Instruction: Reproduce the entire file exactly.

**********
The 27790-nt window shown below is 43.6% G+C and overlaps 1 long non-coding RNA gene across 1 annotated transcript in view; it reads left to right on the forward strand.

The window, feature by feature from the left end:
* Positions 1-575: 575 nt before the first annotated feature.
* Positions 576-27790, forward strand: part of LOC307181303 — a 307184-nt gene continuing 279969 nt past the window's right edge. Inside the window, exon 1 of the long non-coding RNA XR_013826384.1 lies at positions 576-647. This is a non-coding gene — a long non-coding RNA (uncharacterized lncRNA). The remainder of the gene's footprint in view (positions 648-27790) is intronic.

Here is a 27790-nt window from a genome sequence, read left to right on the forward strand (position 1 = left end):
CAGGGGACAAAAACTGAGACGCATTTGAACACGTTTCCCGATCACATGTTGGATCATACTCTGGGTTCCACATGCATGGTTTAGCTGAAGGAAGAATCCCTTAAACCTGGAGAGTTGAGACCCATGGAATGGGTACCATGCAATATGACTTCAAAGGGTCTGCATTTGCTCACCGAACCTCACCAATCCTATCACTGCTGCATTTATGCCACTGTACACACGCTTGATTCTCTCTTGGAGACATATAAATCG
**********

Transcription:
The 27790-nt window shown below is 43.6% G+C and overlaps 1 long non-coding RNA gene across 1 annotated transcript in view; it reads left to right on the forward strand.

The window, feature by feature from the left end:
* Positions 1-575: 575 nt before the first annotated feature.
* Positions 576-27790, forward strand: part of LOC307181303 — a 307184-nt gene continuing 279969 nt past the window's right edge. Inside the window, exon 1 of the long non-coding RNA XR_013826384.1 lies at positions 576-647. This is a non-coding gene — a long non-coding RNA (uncharacterized lncRNA). The remainder of the gene's footprint in view (positions 648-27790) is intronic.

Here is a 27790-nt window from a genome sequence, read left to right on the forward strand (position 1 = left end):
CAGGGGACAAAAACTGAGACGCATTTGAACACGTTTCCCGATCACATGTTGGATCATACTCTGGGTTCCACATGCATGGTTTAGCTGAAGGAAGAATCCCTTAAACCTGGAGAGTTGAGACCCATGGAATGGGTACCATGCAATATGACTTCAAAGGGTCTGCATTTGCTCACCGAACCTCACCAATCCTATCACTGCTGCATTTATGCCACTGTACACACGCTTGATTCTCTCTTGGAGACATATAAATCG